1 I assure you that whoever doesn’t enter into the sheep pen through the gate but climbs over the wall is a thief and an outlaw. 2 The one who enters through the gate is the shepherd of the sheep. 3 The guard at the gate opens the gate for him, and the sheep listen to his voice. He calls his own sheep by name and leads them out. 4 Whenever he has gathered all of his sheep, he goes before them and they follow him, because they know his voice. 5 They won’t follow a stranger but will run away because they don’t know the stranger’s voice.” 6 Those who heard Jesus use this analogy didn’t understand what he was saying.
7 So Jesus spoke again, “I assure you that I am the gate of the sheep. 8 All who came before me were thieves and outlaws, but the sheep didn’t listen to them. 9 I am the gate. Whoever enters through me will be saved. They will come in and go out and find pasture. 10 The thief enters only to steal, kill, and destroy. I came so that they could have life—indeed, so that they could live life to the fullest.
11 “I am the good shepherd. The good shepherd lays down his life for the sheep. 12 When the hired hand sees the wolf coming, he leaves the sheep and runs away. That’s because he isn’t the shepherd; the sheep aren’t really his. So the wolf attacks the sheep and scatters them. 13 He’s only a hired hand and the sheep don’t matter to him.
14 “I am the good shepherd. I know my own sheep and they know me, 15 just as the Father knows me and I know the Father. I give up my life for the sheep. 16 I have other sheep that don’t belong to this sheep pen. I must lead them too. They will listen to my voice and there will be one flock, with one shepherd.
17 “This is why the Father loves me: I give up my life so that I can take it up again. 18 No one takes it from me, but I give it up because I want to. I have the right to give it up, and I have the right to take it up again. I received this commandment from my Father.”
Sometimes, I get the feeling is just kind of making it all up as he goes along. I mean seriously, one second he’s a gate, and the next he’s a shepherd. Make up your mind, Jesus!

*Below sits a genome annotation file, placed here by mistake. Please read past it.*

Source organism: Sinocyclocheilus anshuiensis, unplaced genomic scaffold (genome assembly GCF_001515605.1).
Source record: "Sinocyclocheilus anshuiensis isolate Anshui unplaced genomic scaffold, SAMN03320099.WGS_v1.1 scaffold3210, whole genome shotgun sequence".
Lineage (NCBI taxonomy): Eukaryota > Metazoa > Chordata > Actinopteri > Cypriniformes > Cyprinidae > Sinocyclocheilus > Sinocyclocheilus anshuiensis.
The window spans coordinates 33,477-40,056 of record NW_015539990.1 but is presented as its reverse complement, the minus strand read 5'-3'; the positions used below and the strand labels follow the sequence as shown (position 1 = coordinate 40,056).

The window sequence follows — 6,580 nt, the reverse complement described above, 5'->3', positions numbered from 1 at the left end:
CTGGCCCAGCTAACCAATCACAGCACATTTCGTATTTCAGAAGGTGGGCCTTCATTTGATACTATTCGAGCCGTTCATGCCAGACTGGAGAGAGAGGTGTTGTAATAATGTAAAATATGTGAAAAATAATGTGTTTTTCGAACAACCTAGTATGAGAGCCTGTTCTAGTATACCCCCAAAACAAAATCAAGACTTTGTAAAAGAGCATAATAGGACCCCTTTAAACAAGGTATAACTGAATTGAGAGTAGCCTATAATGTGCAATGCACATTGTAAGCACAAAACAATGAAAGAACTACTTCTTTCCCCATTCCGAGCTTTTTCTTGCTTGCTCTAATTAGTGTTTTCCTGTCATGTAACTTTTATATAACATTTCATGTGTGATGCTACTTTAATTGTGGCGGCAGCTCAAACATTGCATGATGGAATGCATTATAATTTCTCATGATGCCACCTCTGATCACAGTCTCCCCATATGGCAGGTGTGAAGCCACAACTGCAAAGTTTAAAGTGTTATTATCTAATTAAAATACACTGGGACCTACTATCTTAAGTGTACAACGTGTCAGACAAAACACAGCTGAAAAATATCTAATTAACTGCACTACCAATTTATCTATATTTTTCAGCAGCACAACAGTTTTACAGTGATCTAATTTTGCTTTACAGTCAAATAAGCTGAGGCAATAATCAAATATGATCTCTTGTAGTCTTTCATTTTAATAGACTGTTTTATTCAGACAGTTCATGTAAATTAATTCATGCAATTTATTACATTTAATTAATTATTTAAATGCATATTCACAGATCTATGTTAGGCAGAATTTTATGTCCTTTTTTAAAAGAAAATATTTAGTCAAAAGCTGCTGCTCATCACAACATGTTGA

Anyways, for our purposes here, I’d like to talk about primarily the Shepherd image.
When was the last time you saw a shepherd? Anybody?
That’s what I thought.
Unless you live in an area of the world that specializes in sheep, I’m pretty sure most of the people reading this blog don’t see shepherds all that often. So it’s kind of an abstract idea for us now, Jesus as Shepherd. So let’s explore this for a bit.
They’re livestock. Jesus is calling us livestock. Get over it.
Now, contrast this to Jesus as the good shepherd. Jesus is thus in charge of us smelly, stubborn creatures that have a tendency to wander off the beaten path at a moment’s notice and find something delicious to eat, despite the great blinking signs that say “Hey, stupid! There’s nasty toothy monster beasts around here and they really like the taste of mutton.”
Needless to say, Jesus has his work cut out for him. At least he has a good vision of the situation.
Now, I say this as a future leader in the church/university/wherever God takes me, fully knowing that I too will be responsible for leading others as Jesus leads us. But, when you put sheep in charge of other sheep, things can get problematic. I know I have problems, moments of doubt, and often get distracted as much if not more than my fellow sheepy companions.
I’m afraid that when I get into a leadership position, I’ll wind up more like Shaun from “Shaun of the Dead” rather than Jesus.
Our hero Shaun is a rather average guy, with no real ambition in life other than to get by as happily as one can without making any real changes. (Are we seeing a trend in the kind of people I identify with, people?) Through his own forgetfulness and inability to get his life together, he winds up losing his girlfriend.
And then the zombie apocalypse happens.
He then, surprisingly enough, comes into his own as the impromptu leader of his gang of friends. Well, as much as one can that is. His plan was essentially to get his friends together, and weather out the apocalypse in their favorite pub. Of course, nothing ever goes quite as planned when zombie apocalypses happen, and almost everyone dies in the process, including his best friend. In the end though, he gets back with his girlfriend, gets his life together finally once the authorities get everything back under control, and moves on with his life as an adult. It’s a romance, it’s a comedy, it’s a coming of age story, it has zombies. It’s like the perfect movie.
However, he’s not the best model of leadership. As much as I love Shaun, he’s rather hopeless on his own. So am I, in all honesty. I really do need guidance; it’s the only way I’m ever going to get to the pub and wait for the whole thing to blow over (figuratively speaking.)
I need a good shepherd, and to learn how to become one. I think we could all use a little bit of guidance; who better to look to than the one who can actually offer it?